In the UK the coffee market is booming.
According to a report in the Financial Times last year we consume 1.7bn takeaway coffees each year from 18,000 retail outlets, and it seems we haven’t reached saturation point. Gregg’s (the bakers) and JD Wetherpoon (the pub chain) want our custom too and it’s expected that in the next 5 years there will be almost 21,000 places to get our caffeine hit.
Most of those coffees sold will be in large cardboard cups with plastic lids, and whilst when I say large we still haven’t reached American size servings, but Costa’s Massimo is apparently 20 0z. A pint. Really? A pint of coffee?
Perhaps this just offends me as a lover of tiny espressos, but my usual choice is a cappuccino, which when served from one of those big chains becomes a large cup of foamed milk with a submerged shot of bitterness in the bottom. Why did that become the acceptable option? I guess the global power of Starbucks is the answer to that question.
Costa promote themselves as “Britain’s favourite coffee shop”. I’m not sure on what basis they claim that status – is it because they sell the most, which would hardly be surprising since their outlets are ubiquitous, or because the nation prefers their product to the alternatives? I find it hard to believe it’s the latter.
Costa of course is an Italian name, and so it alludes to authenticity in their offering. The language of coffee is Italian; espresso, cappuccino, Americano, latte are all familiar to us, but in Italy you can add in ristretto and corretto. All very well until you remember that Costa is simply a brand belonging to Whitbread, the former brewers who also brought us Premier Inn and Brewer’s Fayre. Not quite so Italian.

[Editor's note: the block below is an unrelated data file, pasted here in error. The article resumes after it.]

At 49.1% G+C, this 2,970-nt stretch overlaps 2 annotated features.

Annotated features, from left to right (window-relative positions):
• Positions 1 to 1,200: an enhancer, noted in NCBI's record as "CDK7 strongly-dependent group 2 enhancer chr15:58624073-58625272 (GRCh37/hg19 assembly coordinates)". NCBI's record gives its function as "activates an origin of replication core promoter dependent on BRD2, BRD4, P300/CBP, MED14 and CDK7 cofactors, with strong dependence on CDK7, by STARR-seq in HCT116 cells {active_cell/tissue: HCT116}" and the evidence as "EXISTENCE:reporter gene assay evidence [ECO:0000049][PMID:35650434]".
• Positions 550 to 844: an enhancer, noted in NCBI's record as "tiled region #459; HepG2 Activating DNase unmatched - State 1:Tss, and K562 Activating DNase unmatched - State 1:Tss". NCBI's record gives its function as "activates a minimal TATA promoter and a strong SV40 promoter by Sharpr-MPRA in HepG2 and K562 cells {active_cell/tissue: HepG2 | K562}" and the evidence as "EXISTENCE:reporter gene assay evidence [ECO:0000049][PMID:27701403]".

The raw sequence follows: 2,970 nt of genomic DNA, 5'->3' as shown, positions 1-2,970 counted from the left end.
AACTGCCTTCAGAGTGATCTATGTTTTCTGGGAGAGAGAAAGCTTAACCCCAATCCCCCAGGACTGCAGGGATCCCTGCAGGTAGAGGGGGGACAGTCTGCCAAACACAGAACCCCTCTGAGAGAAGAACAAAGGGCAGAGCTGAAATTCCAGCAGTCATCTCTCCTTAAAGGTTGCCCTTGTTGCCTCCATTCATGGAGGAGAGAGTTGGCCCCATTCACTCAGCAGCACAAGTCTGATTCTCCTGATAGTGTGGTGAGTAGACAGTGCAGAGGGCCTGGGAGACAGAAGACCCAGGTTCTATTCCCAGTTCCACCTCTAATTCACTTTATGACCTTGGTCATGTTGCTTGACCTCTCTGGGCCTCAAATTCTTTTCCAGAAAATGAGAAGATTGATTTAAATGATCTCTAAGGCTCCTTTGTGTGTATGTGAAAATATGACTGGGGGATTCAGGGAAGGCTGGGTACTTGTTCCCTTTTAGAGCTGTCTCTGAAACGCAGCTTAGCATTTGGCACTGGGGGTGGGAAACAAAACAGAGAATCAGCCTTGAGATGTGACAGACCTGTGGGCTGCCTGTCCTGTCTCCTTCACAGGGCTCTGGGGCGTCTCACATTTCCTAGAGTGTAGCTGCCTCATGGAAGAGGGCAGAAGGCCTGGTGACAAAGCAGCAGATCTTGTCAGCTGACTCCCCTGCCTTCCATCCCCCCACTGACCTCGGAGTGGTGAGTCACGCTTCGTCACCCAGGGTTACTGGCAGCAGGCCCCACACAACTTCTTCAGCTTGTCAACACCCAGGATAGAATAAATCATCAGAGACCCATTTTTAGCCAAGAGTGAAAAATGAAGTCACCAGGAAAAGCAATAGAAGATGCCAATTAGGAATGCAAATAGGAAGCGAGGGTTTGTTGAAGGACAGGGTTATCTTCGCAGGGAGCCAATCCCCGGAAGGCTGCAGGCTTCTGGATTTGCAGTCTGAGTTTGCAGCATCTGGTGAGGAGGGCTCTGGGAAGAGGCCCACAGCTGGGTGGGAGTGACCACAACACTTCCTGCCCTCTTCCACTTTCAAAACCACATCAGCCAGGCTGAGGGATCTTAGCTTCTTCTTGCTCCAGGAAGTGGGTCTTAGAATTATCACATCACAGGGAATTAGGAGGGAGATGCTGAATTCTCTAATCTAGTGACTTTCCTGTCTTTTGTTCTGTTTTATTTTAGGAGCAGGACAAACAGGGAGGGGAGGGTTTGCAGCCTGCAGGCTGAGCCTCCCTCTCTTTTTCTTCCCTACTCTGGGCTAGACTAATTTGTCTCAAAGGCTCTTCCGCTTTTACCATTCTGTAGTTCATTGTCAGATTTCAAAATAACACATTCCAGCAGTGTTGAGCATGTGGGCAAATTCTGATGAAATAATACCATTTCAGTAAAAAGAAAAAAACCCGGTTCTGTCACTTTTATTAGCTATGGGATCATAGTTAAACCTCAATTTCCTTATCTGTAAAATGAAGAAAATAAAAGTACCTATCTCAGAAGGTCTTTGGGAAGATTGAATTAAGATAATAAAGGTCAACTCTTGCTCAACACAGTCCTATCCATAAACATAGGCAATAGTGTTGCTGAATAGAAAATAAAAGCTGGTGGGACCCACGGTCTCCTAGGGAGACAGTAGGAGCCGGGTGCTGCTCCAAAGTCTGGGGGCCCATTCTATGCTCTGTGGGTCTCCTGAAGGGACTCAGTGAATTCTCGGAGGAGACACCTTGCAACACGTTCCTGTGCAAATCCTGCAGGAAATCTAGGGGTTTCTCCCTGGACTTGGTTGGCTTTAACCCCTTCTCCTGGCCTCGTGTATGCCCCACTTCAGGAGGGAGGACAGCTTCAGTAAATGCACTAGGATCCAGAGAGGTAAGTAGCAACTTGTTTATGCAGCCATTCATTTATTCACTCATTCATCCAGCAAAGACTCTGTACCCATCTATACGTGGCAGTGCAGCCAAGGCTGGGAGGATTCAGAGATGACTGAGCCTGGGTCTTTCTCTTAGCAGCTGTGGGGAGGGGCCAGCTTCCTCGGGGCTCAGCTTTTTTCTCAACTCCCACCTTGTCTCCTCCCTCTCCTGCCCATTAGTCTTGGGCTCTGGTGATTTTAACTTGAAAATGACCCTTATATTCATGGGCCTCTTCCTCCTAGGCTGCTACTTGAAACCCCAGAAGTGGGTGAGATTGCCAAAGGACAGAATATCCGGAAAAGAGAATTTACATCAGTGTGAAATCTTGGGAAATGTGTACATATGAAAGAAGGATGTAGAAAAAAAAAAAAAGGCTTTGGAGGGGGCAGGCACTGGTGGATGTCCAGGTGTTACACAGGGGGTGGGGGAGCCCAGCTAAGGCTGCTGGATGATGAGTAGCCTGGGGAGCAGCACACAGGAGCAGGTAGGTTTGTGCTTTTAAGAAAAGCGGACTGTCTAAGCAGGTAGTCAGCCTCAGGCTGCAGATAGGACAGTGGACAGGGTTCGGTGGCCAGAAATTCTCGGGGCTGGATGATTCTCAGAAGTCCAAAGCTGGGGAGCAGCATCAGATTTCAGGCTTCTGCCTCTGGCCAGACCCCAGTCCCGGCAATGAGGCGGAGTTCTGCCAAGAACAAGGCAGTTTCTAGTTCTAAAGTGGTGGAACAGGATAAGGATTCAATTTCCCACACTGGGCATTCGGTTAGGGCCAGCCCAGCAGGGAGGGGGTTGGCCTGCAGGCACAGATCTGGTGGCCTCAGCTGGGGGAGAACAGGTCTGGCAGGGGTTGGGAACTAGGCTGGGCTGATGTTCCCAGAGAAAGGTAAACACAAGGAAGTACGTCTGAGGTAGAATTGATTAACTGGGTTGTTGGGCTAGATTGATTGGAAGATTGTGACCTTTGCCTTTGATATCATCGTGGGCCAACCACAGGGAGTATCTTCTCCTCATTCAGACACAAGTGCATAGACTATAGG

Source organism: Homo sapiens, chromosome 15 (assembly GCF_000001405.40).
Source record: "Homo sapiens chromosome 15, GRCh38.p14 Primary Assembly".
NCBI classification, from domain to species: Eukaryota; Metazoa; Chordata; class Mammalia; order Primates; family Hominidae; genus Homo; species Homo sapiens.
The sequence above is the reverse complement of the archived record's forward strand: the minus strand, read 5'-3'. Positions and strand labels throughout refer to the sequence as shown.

And so to my recent visit to Bologna, a city that thrives on food
production, but the emphasis on taste doesn’t stop there.
Order a coffee here and you get something very different to the bland milkiness of the cardboard cup. A cappuccino is still made with foamed milk, but not so much as to dissipate the flavour of the espresso at its heart. And that flavour is important. So much so that to ensure you can fully enjoy it, you will also be served a small shot glass with each coffee you purchase; not full of grappa (unless you specified caffe corretto) but of water, and probably sparkling water. It’s the perfect palate cleanser so you can taste your small, flavoursome, and often beautifully presented coffee.
Another reason for me to love this country. Now what to have with it…?